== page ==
Al-Qaeda’s north African branch has released a video depicting seven kidnapped Westerners. The video was received by Mauritanian news agency ANI, which indicates that all the captives seemed to be in good health. France’s Foreign Ministry has announced that the hostage video seems to be “credible.”
The newly released video depicts seven hostages, including four Frenchmen and a Dutchman, who were kidnapped from a uranium compound in northern Niger exactly three years ago; along with a Swede and a South African who were abducted from a hostel in Timbuktu in northern Mali November 2011 in an attack that left a German man dead. In the video, which was released to Mauritanian news agency ANI, Frenchman Daniel Larribe, 61, introduces himself as the head of the French group, stating that he was kidnapped by militants belonging to al-Qaeda in the Islamic Maghreb (AQIM). According to ANI, Mr. Larribe states that he is “…in good health but threatened with death,” adding that he holds the French authorities responsible for his fate. The video also includes statements from the other French hostages, including Pierre Legrand, Theirry Dol and Marc Feret as well as South African Stephen Malcolm, Dutchman Sjaak Rijke and Swede Johna Gustafsson. It also shows the French hostages reportedly urging the French administration, as well as their family members, to work for their release. At the time of their kidnapping, the four Frenchmen were mostly working for French public nuclear giant Areva and its subcontractor Satom. They were kidnapped in Arlit, northern Niger, on 16 September 2010. At the time, Daniel’s wife, Francoise Larribe, was also captured however she was released in 2011.
Although it remains unclear when the video was made, officials from ANI have indicated that the messages recorded by the French hostages were made in June of this year. Furthermore, this is the first video that is said to depict the men since France launched an intervention in Mali in January after al-Qaeda-linked militants threatened to overrun the capital Bamako.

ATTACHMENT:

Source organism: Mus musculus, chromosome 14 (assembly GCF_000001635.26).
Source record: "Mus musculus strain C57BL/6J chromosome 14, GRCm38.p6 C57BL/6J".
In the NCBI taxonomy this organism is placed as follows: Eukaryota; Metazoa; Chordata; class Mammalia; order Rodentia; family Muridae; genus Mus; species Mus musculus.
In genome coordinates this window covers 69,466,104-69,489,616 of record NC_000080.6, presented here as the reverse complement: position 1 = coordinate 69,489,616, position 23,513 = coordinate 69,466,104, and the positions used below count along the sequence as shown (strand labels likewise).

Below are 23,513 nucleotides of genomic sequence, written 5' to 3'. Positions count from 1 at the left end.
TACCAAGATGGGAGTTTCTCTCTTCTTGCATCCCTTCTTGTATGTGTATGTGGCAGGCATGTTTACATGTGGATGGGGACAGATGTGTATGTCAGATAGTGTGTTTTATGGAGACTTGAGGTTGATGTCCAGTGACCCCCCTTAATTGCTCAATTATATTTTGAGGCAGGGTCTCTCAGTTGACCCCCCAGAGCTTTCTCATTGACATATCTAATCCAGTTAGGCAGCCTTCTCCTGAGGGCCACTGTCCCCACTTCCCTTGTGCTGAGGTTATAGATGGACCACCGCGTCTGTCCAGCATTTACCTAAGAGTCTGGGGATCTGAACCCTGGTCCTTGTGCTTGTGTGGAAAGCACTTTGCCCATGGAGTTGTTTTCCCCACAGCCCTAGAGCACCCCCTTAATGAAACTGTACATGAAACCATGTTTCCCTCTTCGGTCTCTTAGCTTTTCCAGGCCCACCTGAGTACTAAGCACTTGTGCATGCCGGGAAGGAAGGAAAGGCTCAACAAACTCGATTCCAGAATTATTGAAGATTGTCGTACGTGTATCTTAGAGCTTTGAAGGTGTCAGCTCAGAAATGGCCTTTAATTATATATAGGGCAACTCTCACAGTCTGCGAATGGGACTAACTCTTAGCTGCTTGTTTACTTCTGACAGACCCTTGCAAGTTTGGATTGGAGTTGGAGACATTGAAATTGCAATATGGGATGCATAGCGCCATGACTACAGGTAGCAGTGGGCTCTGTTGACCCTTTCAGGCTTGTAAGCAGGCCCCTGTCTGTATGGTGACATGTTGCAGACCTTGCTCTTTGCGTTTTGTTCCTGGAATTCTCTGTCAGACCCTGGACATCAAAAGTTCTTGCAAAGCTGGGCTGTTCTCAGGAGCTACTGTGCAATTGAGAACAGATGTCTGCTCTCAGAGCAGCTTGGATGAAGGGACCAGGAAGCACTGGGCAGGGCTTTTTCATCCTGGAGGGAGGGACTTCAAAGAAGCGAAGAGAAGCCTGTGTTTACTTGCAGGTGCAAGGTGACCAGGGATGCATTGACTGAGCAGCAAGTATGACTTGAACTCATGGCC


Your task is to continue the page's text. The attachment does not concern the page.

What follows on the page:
According French Foreign Ministry spokesman, Philippe Lalliot, “based on an initial analysis, the video seems credible to us and provides new proof of life of the four French hostages kidnaped in Arlit (northern Niger) on September 16, 2010,” adding that the footage was being authenticated.
AQIM is currently believed to be holding eight European hostages, including five French nationals. According to French prosecutors, one of the French hostages, Philippe Verdon, who was kidnapped in Mali in 2011 and found dead earlier this year, was executed with a shot to the head. Officials in France believe that his killing was in retaliation to France’s intervention in Mali. A fifth hostage, Serge Lazarevic, was kidnapped along with Mr. Verdon from their hotel in Hombori on the night of 24 November 2011. Shortly after their kidnapping, the families of the two men insisted that they were not mercenaries or secret service agents. These comments were in response to threats made by AQIM militants stating that the two hostages would be killed as they were French spies.
While the newly released video depicts the pleas of the French hostages for their release, it is highly unlikely that the French government will get involved, and that their plight will be publicly discussed. Although in July of this year French President Francois Hollande announced that France was “doing everything” to bring the hostages back, he indicated that officials would “…not talk so as not to complicate a situation which is bad enough.”
An al-Qaeda-linked militia that was founded by Islamist commander Mokhtar Belmokhtar announced on Thursday that it would be joining forces with another armed group in order to take revenge against France for its military offensive in Mali. While this move is no surprise to analysts, as the two groups have previously collaborated in carrying out regional attacks, it does cement the fact that the Sahel region will remain the new focal point for global counter-insurgency efforts.